“The federal government already works to disrupt the supply chains of other chemical, biological, radiological or nuclear weapons—it’s not hard to imagine that similar tactics could be used to reduce the flow of illicit fentanyl into the U.S. through cartels in Mexico—and save countless American lives,” she said.
Moody says that securing the southern border would be a positive move to stop fentanyl smuggling, but that she does not hold out much hope the Biden administration will accomplish that.
“While there are many acts and steps that your administration could take, like stopping the overwhelming influx of illegal immigrants and further fortifying the southern border, I realize that your administration will not or is incapable of taking those actions,” she says in the letter.
Rep. Lance Gooden, R-Texas, had previously called for such a declaration, calling the substance “one of the most dangerous drugs responsible for creating a public health crisis in the United States.”
“It is vital the federal government takes immediate action to address the opioid epidemic and protect the American people by designating fentanyl as a [WMD],” he said.
Other Republicans had called for Biden to make it a top priority of his meeting with Mexican President Lopez Obrador.
The White House has pushed back against the Republican claims of inaction, pointing instead to a number of initiatives it has taken to tackle the opioid and fentanyl crisis, including investments in agencies for national drug control programs and $293 million for CBP to prevent fentanyl smuggling.
The White House has also successfully pushed the U.N. to ban precursor chemicals, and Biden himself issued two executive orders on the matter.
“In his first State of the Union, President Biden called on the Nation to come together and beat the opioid epidemic as part of his Unity Agenda. His National Drug Control Strategy is focused on going after the two key drivers of the crisis: untreated addiction and drug trafficking, which includes working with all our international partners to reduce the supply of illicit drugs,” Dr. Rahul Gupta, the Director of the White House Office of National Drug Control Policy, said in a statement to Fox last month. “And his budget request calls for a historic increase in funding for our Customs and Border Protection who risk their lives doing the hard work of securing our border every day. When issuing his Executive Order on sanctions, President Biden declared that international drug trafficking, including fentanyl and other synthetic opioids coming from Mexico, constitutes an extraordinary threat to the national security of the United States. And the President is addressing this crisis head on.”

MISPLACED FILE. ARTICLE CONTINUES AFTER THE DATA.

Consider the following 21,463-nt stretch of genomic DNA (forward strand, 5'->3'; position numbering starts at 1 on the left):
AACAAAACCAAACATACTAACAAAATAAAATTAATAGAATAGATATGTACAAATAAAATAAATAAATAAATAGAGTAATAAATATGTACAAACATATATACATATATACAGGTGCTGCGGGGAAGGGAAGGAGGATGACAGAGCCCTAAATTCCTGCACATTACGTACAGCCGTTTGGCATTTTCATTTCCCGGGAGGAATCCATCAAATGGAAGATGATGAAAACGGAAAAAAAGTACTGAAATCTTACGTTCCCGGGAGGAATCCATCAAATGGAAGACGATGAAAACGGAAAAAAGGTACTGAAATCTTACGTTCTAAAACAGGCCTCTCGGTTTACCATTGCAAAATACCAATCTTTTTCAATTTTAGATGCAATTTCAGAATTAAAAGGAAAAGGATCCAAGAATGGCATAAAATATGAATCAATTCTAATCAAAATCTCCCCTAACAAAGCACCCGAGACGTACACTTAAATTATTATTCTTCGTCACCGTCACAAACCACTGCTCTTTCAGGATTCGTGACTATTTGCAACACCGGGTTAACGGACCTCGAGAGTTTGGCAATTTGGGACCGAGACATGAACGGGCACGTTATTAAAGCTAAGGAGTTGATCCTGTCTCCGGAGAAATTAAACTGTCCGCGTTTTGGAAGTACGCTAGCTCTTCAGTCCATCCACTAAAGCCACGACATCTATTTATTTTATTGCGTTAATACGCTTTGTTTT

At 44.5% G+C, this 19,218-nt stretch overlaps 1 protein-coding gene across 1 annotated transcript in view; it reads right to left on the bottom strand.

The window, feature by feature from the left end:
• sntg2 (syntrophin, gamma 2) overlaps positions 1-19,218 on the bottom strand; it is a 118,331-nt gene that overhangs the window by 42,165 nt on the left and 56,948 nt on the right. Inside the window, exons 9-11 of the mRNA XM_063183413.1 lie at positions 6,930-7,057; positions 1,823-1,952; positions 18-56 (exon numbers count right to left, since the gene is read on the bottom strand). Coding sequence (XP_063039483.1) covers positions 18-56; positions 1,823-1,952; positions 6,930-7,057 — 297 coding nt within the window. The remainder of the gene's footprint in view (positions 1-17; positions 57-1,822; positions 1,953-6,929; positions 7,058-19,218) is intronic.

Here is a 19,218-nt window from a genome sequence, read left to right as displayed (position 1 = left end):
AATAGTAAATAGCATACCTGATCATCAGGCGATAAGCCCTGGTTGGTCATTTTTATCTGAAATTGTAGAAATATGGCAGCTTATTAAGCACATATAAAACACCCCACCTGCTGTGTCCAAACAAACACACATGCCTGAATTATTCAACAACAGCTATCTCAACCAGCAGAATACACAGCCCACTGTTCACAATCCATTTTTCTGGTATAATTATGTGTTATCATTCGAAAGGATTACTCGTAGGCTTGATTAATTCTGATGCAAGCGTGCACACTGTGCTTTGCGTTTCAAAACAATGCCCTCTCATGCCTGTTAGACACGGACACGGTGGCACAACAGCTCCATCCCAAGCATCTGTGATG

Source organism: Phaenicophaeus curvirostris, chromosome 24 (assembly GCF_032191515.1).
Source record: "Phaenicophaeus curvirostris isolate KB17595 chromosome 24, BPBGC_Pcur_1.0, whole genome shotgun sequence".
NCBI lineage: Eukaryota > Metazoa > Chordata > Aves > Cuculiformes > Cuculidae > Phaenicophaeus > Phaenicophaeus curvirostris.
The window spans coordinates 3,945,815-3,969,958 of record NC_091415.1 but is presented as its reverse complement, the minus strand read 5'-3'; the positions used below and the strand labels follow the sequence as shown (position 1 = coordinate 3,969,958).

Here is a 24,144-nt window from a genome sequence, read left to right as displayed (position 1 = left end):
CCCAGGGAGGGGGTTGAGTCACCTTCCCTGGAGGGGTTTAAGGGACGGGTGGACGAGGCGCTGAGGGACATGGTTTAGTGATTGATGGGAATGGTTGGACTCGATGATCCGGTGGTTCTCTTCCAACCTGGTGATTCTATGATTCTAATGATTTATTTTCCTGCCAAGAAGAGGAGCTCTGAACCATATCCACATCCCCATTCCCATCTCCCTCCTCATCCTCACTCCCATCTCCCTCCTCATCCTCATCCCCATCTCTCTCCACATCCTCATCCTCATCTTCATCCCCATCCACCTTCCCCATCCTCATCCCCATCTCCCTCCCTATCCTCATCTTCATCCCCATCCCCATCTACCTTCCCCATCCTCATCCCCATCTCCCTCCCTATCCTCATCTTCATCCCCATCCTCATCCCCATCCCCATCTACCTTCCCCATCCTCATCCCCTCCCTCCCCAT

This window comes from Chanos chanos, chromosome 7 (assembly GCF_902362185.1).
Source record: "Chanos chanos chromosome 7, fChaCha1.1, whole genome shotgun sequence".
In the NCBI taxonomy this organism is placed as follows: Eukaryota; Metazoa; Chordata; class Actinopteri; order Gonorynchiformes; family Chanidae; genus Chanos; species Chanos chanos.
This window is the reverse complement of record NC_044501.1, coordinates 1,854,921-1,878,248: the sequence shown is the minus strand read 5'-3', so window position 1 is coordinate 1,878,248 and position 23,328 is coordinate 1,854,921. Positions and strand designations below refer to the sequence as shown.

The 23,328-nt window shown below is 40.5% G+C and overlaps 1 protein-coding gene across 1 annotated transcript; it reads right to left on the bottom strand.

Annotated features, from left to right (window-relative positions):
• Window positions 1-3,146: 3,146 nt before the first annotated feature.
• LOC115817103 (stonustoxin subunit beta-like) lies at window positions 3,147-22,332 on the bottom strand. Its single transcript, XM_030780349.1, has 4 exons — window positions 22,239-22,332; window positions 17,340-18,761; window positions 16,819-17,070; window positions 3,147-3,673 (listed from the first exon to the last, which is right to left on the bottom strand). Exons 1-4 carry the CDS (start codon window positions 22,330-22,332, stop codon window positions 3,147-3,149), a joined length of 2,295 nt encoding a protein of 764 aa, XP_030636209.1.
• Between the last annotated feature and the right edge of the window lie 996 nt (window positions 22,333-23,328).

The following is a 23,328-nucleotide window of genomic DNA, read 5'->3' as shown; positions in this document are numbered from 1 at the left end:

Biden eventually did cite the fentanyl crisis in his public remarks alongside Lopez Obrador, saying the U.S. is “accelerating our efforts to disrupt the trafficking of fentanyl and other drugs, that are literally killing, fentanyl kills people.”
Biden also touted recent efforts by his administration to disrupt both human and drug smuggling, which he said resulted in 20,000 operations and more than 3,000 arrests in April.